Graduation Year

2015

Date of Submission

12-2014

Document Type

Campus Only Senior Thesis

Degree Name

Bachelor of Arts

Department

Economics

Reader 1

Janet Smith

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Rights Information

© 2014 Charlie Montgomery

Abstract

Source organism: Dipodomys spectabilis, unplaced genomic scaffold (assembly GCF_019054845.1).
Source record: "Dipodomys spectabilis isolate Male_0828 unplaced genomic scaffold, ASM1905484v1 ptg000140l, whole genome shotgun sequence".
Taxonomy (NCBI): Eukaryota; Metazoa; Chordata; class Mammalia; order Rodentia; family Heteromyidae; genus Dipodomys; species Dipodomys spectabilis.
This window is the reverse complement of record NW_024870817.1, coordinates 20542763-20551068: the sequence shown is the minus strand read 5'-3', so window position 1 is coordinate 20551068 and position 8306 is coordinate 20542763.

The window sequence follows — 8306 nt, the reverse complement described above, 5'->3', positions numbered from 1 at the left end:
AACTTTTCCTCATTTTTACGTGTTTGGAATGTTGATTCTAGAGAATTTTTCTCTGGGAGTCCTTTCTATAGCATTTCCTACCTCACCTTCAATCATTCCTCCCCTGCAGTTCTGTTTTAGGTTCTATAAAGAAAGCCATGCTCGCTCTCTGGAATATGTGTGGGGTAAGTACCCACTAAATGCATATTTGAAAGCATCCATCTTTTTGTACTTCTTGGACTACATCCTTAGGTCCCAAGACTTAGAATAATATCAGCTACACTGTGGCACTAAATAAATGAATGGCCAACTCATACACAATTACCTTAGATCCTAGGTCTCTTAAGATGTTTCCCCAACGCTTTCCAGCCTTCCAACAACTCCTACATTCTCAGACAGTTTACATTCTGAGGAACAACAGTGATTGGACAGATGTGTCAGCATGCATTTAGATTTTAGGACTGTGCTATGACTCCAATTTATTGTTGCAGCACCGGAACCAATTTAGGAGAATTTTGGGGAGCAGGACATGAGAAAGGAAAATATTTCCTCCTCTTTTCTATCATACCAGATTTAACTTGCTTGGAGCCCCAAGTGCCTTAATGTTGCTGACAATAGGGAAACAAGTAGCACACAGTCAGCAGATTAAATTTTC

State and local governments forfeit over $80 billion in tax revenue each year in order to incentivize businesses to expand operations and create jobs in, relocate to, or refrain from leaving their states. The use of tax incentives has expanded massively during recent decades to include all states and a range of industries. Targeted tax incentives are proven to be an inefficient method of promoting economic growth and job creation, because of the negative impact of public spending cuts that offset the decline in revenue. There is a large disparity between states that do offer large amounts of incentives and those that do not that remains largely unexplained in the literature. Using cross-sectional data from the New York Times, I examine whether this disparity is associated with the political economy or geography of the states, or if it is largely random. I find little support for the political economy and geography hypotheses. A lack of support for the first two hypotheses suggests that the use of business tax incentives is largely random at the state level. I conclude by examining the viability of several proposals for limiting the use of business incentives and suggest more data collection and further research into potential solutions.

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